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Figure 3. Laser beam diameter estimation: (a) the tape is mounted roughly 5 cm away from the focal lens and a reference mark is used to estimate the laser beam diameter at its maximum intensity; and (b) zoomed image of a laser beam burn with the inner and outer diameter in pixels.
Figure 3. Laser beam diameter estimation: (a) the tape is mounted roughly 5 cm away from the focal lens and a reference mark is used to estimate the laser beam diameter at its maximum intensity; and (b) zoomed image of a laser beam burn with the inner and outer diameter in pixels.
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Figure 4. Schematic and force configuration of mist capillary self-alignment process: (a) a chip is placed on the top of a receptor site and dry contact forms in between; (b) mist induced droplets are delivered onto the assembly site and partially wet the gap between the chip and receptor site; (c) droplets wet the whole gap and overcome the static friction force while driving the chip to self-align with the receptor site; and (d) the surface energy of the meniscus in the gap is minimized and the chip is aligned with the receptor site.
Figure 4. Schematic and force configuration of mist capillary self-alignment process: (a) a chip is placed on the top of a receptor site and dry contact forms in between; (b) mist induced droplets are delivered onto the assembly site and partially wet the gap between the chip and receptor site; (c) droplets wet the whole gap and overcome the static friction force while driving the chip to self-align with the receptor site; and (d) the surface energy of the meniscus in the gap is minimized and the chip is aligned with the receptor site.
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Figure 5. Linear water accumulation process.
Figure 5. Linear water accumulation process.
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Figure 6. Surface energy (a) and restoring force (b) as a function of x bias.
Figure 6. Surface energy (a) and restoring force (b) as a function of x bias.
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Figure 7. Laser die releasing procedure: (a,d) a reference mark was moved under the laser beam and the laser was fired at the mark to make a burn; (b,e) the reference burn mark was moved under a top view microscope and the center of the burn was stored and highlighted with a cross hair; (c,f) the laser beam focal point was aligned with the center of the chip and the laser was ready to fire to release the chip from the thermal release tape.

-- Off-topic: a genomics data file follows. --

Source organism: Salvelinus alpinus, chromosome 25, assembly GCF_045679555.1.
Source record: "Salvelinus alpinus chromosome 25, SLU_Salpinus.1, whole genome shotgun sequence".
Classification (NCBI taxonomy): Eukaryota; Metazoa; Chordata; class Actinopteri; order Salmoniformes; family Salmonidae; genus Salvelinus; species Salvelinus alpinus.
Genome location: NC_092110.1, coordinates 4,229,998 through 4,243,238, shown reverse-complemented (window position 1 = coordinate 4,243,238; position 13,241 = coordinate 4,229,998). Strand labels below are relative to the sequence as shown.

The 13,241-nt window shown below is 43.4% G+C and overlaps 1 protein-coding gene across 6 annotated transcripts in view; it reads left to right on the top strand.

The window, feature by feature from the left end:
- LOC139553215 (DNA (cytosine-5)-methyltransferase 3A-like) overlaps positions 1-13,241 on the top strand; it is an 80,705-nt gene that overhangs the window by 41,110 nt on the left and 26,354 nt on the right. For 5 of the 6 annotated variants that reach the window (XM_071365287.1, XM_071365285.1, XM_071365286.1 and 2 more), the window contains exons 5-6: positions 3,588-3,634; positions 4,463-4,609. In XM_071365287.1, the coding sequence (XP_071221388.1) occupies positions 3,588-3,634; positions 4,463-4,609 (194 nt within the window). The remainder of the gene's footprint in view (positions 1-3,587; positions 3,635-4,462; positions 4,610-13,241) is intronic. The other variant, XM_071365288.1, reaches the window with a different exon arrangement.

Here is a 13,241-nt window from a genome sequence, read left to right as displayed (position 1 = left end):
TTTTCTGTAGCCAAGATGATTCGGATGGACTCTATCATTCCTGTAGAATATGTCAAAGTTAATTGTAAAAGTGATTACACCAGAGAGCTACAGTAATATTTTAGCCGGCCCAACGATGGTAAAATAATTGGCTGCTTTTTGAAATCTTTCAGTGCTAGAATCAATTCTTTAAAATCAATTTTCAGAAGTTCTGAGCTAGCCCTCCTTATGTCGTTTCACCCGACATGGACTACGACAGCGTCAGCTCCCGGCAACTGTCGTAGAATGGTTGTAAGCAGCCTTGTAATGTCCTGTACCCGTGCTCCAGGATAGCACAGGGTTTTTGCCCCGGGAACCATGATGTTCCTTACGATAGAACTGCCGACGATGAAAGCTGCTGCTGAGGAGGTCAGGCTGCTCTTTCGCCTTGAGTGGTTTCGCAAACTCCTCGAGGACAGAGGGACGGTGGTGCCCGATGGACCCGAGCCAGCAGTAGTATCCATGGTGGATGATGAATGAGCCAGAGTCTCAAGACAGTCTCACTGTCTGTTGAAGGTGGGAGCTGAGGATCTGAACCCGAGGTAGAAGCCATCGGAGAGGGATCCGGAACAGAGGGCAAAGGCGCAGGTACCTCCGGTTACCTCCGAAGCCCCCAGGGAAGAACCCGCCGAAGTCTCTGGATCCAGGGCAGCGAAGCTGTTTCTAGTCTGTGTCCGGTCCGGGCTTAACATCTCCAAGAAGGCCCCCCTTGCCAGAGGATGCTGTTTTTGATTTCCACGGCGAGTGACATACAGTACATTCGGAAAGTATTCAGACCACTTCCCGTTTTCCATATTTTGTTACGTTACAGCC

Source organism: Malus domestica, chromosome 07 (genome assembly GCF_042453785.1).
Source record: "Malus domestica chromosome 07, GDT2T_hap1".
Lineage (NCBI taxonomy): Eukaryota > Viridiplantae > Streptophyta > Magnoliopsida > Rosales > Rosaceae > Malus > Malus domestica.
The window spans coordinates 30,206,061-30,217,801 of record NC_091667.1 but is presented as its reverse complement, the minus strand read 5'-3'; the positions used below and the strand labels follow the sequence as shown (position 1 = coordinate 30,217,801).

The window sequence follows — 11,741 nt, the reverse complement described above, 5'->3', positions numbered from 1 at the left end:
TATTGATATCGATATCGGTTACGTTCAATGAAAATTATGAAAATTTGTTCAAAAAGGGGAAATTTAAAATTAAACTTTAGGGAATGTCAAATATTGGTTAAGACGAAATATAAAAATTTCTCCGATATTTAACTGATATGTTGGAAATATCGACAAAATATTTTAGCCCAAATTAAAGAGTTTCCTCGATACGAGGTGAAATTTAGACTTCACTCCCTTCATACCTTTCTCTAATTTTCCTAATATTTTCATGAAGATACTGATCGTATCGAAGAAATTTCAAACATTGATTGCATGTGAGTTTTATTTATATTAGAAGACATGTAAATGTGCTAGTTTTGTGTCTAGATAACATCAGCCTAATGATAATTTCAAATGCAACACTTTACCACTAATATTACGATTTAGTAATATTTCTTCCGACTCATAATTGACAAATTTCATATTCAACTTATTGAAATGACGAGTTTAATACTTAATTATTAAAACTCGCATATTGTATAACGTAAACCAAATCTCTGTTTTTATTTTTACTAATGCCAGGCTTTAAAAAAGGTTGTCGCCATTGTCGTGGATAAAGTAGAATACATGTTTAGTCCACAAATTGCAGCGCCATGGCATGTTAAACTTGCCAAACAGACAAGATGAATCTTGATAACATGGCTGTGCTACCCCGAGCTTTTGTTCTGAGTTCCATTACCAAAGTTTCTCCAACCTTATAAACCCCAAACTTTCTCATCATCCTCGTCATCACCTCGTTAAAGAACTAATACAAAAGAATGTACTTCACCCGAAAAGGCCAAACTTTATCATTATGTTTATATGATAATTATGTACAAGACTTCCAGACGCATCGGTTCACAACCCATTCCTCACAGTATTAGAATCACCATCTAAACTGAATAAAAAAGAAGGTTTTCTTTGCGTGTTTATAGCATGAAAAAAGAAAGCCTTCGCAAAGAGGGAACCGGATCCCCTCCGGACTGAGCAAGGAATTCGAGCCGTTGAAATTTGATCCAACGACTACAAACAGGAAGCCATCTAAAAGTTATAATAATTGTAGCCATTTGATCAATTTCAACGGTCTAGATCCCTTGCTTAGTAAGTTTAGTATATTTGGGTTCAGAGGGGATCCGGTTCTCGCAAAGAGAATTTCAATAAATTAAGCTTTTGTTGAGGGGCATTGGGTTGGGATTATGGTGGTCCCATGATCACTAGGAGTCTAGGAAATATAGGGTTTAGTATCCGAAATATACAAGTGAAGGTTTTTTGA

Figure 7. Laser die releasing procedure: (a,d) a reference mark was moved under the laser beam and the laser was fired at the mark to make a burn; (b,e) the reference burn mark was moved under a top view microscope and the center of the burn was stored and highlighted with a cross hair; (c,f) the laser beam focal point was aligned with the center of the chip and the laser was ready to fire to release the chip from the thermal release tape.
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Figure 8. Releasing of chips from a thermal tape by firing a laser beam. (a,d) 500 μm × 500 μm × 300 μm chips were attached to a thermal release tape; (b,e) the chips were moved under the laser beam and the laser beam was fired at the chips; (c,f) the tape was heated to its curing temperature by the laser beam and the chips were released from the thermal release tape (Supplementary Video S2). Scale bar: 500 µm.
Figure 8. Releasing of chips from a thermal tape by firing a laser beam. (a,d) 500 μm × 500 μm × 300 μm chips were attached to a thermal release tape; (b,e) the chips were moved under the laser beam and the laser beam was fired at the chips; (c,f) the tape was heated to its curing temperature by the laser beam and the chips were released from the thermal release tape (Supplementary Video S2). Scale bar: 500 µm.
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Figure 9. Mist capillary self-alignment: (a) a 500 μm × 500 μm × 300 μm chip landed on a receptor site with an initial placement error; (b) water mist was delivered to the assembly site; (c,d) microscopic droplets accumulated at the assembly site; and (e) the chip was self-aligned with the corresponding receptor site (Supplementary Video S1). Scale bar: 200 µm.
Figure 9. Mist capillary self-alignment: (a) a 500 μm × 500 μm × 300 μm chip landed on a receptor site with an initial placement error; (b) water mist was delivered to the assembly site; (c,d) microscopic droplets accumulated at the assembly site; and (e) the chip was self-aligned with the corresponding receptor site (Supplementary Video S1). Scale bar: 200 µm.
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Table 1. Inner and outer diameters of the laser beam.
Table 1. Inner and outer diameters of the laser beam.
TestInner Diameter (μm)Outer Diameter (μm)
# 1240.54316.22
# 2253.15330.63
# 3263.06315.32
Average252.58320.72
Table 2. Releasing time and success rate.
Table 2. Releasing time and success rate.
TestAverage Releasing TimeSuccess Rate
# 1390.3 ms4/5
# 2380.4 ms5/5
# 3398.1 ms3/5
# 4300.2 ms5/5
# 5357.3 ms4/5